Not for the first time this year, a musician has departed this life, but not before leaving us with a final album whose words have a decidedly premonitory aura – as if, first David Bowie and now Leonard Cohen, sensed that they were, in Cohen’s words ‘out of the game’.
For the 50 years of my adult life the songs of Leonard Cohen, who has died at the age of 82, have been a source of insight, inspiration and healing. He has been, in the words of Rolling Stone today, ‘the dark eminence among a small pantheon of extremely influential singer-songwriters to emerge in the Sixties and early Seventies. Only Bob Dylan exerted a more profound influence upon his generation, and perhaps only Paul Simon and fellow Canadian Joni Mitchell equalled him as a song poet.’ Continue reading “Goodbye Leonard: You let in the light for us all”→
There’s a programme on Radio 4 that I hear sometimes when I’m driving in the car. Called Recycled Radio, it chops up old BBC programmes and recycles the snippets into something new. That made me think of all the recycled music I listen to, with album tracks often reassembled into new playlists. As I get older, I listen to a lot of recycled music – but not all the time. Every year brings exciting new sounds. In this post (the first of three) I want to round up some of the music – recycled and new – that I’ve enjoyed in 2015 but never got round to writing about. Continue reading “The music in my head (part 1): recycled and new this year”→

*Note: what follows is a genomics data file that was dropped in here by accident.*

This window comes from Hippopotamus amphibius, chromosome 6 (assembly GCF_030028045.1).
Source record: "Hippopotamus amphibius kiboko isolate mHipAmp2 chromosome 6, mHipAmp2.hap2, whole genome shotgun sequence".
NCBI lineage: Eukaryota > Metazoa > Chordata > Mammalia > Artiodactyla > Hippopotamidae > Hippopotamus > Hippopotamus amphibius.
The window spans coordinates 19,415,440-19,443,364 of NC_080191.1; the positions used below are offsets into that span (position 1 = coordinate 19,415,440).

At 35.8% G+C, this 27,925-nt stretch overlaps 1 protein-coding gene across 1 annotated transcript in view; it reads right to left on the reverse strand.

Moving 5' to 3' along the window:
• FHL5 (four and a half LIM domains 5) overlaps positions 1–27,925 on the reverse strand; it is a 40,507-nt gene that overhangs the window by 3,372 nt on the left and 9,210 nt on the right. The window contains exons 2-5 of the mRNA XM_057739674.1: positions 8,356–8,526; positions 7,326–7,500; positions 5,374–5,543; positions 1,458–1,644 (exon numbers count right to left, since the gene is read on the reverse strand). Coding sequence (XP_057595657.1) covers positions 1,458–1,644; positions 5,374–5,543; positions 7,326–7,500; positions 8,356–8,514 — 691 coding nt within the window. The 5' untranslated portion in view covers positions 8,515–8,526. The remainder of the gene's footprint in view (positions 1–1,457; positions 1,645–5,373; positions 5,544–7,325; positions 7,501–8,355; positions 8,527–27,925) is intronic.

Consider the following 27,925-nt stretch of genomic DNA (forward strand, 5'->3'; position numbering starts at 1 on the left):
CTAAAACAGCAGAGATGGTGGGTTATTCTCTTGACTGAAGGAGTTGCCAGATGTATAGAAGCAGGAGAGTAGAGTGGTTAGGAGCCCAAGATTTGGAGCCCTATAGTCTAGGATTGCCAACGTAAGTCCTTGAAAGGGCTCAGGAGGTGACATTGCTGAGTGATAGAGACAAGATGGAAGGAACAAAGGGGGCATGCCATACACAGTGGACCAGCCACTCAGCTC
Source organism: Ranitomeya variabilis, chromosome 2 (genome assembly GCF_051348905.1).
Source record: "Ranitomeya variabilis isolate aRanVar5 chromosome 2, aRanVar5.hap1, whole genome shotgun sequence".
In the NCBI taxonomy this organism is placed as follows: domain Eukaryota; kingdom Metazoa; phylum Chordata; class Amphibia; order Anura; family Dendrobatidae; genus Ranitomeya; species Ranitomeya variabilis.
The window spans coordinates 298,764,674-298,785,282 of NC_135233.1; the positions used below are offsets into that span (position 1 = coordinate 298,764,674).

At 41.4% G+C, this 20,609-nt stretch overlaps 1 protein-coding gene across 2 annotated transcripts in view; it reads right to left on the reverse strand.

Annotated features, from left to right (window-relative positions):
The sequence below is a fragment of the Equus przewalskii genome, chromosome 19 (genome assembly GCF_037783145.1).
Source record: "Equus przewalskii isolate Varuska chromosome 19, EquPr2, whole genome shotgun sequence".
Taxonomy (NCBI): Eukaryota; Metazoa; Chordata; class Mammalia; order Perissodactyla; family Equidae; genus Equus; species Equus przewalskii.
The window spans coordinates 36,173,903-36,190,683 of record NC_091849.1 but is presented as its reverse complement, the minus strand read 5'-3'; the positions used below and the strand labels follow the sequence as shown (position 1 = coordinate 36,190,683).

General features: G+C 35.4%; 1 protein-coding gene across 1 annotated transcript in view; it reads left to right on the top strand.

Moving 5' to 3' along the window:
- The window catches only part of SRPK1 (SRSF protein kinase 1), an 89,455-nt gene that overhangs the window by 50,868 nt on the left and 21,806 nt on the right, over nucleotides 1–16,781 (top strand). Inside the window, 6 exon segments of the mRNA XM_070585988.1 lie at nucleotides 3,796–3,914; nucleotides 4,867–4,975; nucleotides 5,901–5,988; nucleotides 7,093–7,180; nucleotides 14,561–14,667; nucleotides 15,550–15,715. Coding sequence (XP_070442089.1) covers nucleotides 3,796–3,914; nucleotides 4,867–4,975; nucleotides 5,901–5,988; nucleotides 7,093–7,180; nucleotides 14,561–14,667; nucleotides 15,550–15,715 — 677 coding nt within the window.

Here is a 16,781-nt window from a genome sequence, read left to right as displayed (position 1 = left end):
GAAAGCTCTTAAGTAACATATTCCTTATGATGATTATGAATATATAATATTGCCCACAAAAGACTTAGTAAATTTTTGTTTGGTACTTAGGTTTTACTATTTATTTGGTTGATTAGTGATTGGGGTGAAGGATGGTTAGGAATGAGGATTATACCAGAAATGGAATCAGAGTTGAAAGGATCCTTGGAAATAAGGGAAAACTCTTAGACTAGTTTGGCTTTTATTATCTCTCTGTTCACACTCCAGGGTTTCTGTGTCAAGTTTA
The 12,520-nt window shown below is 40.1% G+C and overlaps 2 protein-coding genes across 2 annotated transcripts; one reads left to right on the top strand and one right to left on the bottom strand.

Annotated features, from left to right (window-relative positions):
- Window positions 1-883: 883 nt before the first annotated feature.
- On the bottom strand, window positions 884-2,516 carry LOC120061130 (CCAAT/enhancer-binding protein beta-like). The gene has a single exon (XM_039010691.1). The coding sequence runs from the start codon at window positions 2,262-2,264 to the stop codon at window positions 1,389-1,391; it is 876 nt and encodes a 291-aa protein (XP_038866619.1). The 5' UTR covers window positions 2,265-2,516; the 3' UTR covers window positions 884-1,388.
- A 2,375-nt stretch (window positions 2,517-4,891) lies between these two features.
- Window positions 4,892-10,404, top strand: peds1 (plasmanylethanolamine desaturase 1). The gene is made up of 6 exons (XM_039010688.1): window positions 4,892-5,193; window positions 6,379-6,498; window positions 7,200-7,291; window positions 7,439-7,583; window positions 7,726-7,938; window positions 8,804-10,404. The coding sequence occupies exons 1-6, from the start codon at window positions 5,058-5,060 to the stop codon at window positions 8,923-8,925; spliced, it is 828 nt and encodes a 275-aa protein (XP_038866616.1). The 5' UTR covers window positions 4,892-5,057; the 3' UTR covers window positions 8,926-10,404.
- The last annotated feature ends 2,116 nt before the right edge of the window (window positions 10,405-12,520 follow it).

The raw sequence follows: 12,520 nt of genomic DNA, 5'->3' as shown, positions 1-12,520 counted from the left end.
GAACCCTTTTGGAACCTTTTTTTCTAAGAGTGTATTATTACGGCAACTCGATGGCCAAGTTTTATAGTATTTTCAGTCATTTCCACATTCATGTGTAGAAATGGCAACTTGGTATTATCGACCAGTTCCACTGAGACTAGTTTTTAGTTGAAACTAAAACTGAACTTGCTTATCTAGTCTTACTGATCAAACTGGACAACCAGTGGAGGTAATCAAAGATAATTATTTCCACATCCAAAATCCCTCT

I couldn’t let this pass unremarked. The title of this blog was inspired, of course, by Leonard Cohen’s ‘Anthem’ with its chorus:
Forget your perfect offering There is a crack in everything That’s how the light gets in.
An editorial in today’s Guardian notes that scientists in Trieste have discovered that the reason why Guadagnini violins produce such exceptional sound is because:
the tiny irregularities introduced in its construction that give it an edge over symmetrical instruments. In other words, its perfection comes from its imperfection.
The explanation comes in a report in the Telegraph two days ago in which Dr Franco Zanini, a physicist and amateur violinist who examined the violin at a laboratory in Trieste, explained: